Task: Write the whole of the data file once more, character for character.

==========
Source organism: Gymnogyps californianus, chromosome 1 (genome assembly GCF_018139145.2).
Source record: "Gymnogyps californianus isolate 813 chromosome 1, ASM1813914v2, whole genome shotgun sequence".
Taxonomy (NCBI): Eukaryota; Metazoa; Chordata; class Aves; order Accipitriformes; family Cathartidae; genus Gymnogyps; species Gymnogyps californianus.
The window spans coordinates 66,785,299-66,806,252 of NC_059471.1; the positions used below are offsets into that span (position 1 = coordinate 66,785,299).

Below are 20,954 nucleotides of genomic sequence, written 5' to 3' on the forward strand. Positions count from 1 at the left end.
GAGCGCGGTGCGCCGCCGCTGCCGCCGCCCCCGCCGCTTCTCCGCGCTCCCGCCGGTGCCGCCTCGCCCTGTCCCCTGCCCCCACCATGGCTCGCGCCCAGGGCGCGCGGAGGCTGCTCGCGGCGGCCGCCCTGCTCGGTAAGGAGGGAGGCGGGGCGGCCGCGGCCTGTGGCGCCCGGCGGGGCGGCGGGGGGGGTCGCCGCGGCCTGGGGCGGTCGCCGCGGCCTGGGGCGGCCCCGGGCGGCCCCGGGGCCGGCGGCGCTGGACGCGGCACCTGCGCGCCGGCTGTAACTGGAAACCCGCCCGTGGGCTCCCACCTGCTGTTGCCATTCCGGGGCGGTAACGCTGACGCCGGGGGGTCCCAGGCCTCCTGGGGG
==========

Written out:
Source organism: Gymnogyps californianus, chromosome 1 (genome assembly GCF_018139145.2).
Source record: "Gymnogyps californianus isolate 813 chromosome 1, ASM1813914v2, whole genome shotgun sequence".
Taxonomy (NCBI): Eukaryota; Metazoa; Chordata; class Aves; order Accipitriformes; family Cathartidae; genus Gymnogyps; species Gymnogyps californianus.
The window spans coordinates 66,785,299-66,806,252 of NC_059471.1; the positions used below are offsets into that span (position 1 = coordinate 66,785,299).

Below are 20,954 nucleotides of genomic sequence, written 5' to 3' on the forward strand. Positions count from 1 at the left end.
GAGCGCGGTGCGCCGCCGCTGCCGCCGCCCCCGCCGCTTCTCCGCGCTCCCGCCGGTGCCGCCTCGCCCTGTCCCCTGCCCCCACCATGGCTCGCGCCCAGGGCGCGCGGAGGCTGCTCGCGGCGGCCGCCCTGCTCGGTAAGGAGGGAGGCGGGGCGGCCGCGGCCTGTGGCGCCCGGCGGGGCGGCGGGGGGGGTCGCCGCGGCCTGGGGCGGTCGCCGCGGCCTGGGGCGGCCCCGGGCGGCCCCGGGGCCGGCGGCGCTGGACGCGGCACCTGCGCGCCGGCTGTAACTGGAAACCCGCCCGTGGGCTCCCACCTGCTGTTGCCATTCCGGGGCGGTAACGCTGACGCCGGGGGGTCCCAGGCCTCCTGGGGG